5 Ways Being A Camp Counselor Prepares You For Life
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5 Ways Being A Camp Counselor Prepares You For Life

A glimpse into your future.

5 Ways Being A Camp Counselor Prepares You For Life

I have never had a harder, more exhausting, stressful, frustrating and fulfilling job than when I was an overnight camp counselor. As a counselor, you, who are still basically a child yourself, are given the responsibility of watching over children. You are their surrogate parents for their foreseeable future. You will bandage every cut, answer every question and herd your little group of sheep wherever they need to go. These kids will push your buttons in ways that you never thought they could be pushed, to the point where you think you might actually explode. But when push comes to shove, you love them anyway. My campers and my time as a counselor have taught me so much, not only about myself, but about life.

Ultimate patience

When dealing with children, especially children that do not biologically belong to you, patience is key. After answering the same question for the fiftieth time, or shushing until you have no breath left in your lungs, it takes all the patience in your entire body not to strangle them. Other than having your own children, nothing for the rest of your life will try your patience more than being a counselor, but it's definitely worth it. And then when you do have your own kids, you will know what to expect.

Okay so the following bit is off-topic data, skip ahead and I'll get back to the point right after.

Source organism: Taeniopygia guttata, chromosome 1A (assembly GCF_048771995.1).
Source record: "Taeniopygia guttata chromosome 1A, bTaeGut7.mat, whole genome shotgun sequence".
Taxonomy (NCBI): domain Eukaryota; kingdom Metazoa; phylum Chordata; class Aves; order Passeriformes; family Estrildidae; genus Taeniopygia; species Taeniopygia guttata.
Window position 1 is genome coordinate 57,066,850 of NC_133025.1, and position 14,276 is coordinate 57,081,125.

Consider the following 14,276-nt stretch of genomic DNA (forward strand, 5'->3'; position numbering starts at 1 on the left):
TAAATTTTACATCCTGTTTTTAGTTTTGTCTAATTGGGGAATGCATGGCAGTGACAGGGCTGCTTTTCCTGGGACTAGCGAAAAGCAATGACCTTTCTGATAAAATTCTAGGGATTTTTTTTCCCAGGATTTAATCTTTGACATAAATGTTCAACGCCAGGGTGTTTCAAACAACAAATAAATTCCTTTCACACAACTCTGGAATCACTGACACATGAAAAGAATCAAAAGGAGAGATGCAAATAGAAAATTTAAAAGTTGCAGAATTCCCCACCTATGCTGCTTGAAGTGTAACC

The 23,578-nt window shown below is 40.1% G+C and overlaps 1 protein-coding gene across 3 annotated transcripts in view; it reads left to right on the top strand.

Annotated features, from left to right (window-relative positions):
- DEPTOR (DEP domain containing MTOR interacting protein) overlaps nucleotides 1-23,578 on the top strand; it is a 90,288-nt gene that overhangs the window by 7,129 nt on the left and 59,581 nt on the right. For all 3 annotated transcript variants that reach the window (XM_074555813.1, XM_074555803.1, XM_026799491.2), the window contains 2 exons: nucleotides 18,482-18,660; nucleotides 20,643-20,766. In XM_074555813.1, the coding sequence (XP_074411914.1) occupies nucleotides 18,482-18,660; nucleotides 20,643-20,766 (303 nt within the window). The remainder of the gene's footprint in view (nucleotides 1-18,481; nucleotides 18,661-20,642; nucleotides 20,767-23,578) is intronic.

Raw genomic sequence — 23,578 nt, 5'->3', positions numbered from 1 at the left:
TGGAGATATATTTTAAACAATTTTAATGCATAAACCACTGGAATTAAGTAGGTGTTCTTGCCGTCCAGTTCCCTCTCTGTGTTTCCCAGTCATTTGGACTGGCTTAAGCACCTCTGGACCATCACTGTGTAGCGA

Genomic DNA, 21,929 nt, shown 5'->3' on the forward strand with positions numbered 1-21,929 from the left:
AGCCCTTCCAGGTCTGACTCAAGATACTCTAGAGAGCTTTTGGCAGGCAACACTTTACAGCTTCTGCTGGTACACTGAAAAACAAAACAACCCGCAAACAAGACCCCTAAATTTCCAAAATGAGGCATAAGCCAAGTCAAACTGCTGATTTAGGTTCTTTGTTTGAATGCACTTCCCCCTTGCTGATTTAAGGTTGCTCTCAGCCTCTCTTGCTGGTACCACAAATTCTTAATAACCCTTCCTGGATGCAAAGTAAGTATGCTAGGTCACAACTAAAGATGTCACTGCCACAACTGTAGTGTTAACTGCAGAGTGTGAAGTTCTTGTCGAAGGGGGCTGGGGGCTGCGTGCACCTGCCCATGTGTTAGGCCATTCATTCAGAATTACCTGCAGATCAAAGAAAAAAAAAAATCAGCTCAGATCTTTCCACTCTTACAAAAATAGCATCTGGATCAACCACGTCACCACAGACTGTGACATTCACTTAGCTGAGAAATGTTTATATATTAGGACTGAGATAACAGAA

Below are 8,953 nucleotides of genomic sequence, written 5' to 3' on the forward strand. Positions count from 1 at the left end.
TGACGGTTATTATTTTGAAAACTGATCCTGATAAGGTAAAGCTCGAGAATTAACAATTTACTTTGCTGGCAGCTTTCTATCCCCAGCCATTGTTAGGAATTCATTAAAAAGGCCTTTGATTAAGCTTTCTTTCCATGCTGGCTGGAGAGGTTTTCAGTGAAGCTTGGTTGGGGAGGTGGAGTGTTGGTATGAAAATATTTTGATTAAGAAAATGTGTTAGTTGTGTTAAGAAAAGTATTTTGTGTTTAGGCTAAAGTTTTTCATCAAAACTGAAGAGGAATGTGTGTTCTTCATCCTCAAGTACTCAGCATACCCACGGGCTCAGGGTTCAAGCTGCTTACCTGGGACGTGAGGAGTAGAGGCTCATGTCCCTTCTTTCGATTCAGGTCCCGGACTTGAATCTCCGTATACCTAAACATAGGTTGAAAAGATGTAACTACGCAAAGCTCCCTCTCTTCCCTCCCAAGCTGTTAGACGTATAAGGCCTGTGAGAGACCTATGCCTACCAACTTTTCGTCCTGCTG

“Pro” negotiator

If you're a parent or have been a counselor, you know that children have an answer for everything. No matter what you say or what reason you give, they have a retort, and undoubtedly it's a snarky one. There is no such thing as simply listening to instructions and doing what you're told -- everything, and I mean everything, is a negotiation. After this, I will never feel unprepared negotiating because I've had to tell campers that they have to clean before they get ice cream.

Immunity to grossness

Children are disgusting. They make a mess and walk away. They throw dirt, they eat grass, they draw on each other, they leave food and clothes everywhere and they all seem to be allergic to cleaning. They each live in their own bubble where it's ok to be disgusting and you as a counselor get the lovely job of cleaning it all up.

Working well with others

Being a counselor means working with a lot of people: kids, co-counsellors, people one year older than you who are "in charge." Having to work around and deal with everyone's feelings and ideas is the ultimate lesson in dealing and playing well with others.

Picking your battles

When dealing with kids, everything is a catastrophe and the end of the world. It's impossible, as a counselor, to deal with it all, so you have no choice but to prioritize. You learn quickly that a medical emergency is usually just a cut and any lost object is most likely right under their nose. You'll figure out what battles are worth fighting and what battles should just be left the heck alone and if that's not a life lesson, I don't know what is.

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This article has not been reviewed by Odyssey HQ and solely reflects the ideas and opinions of the creator.
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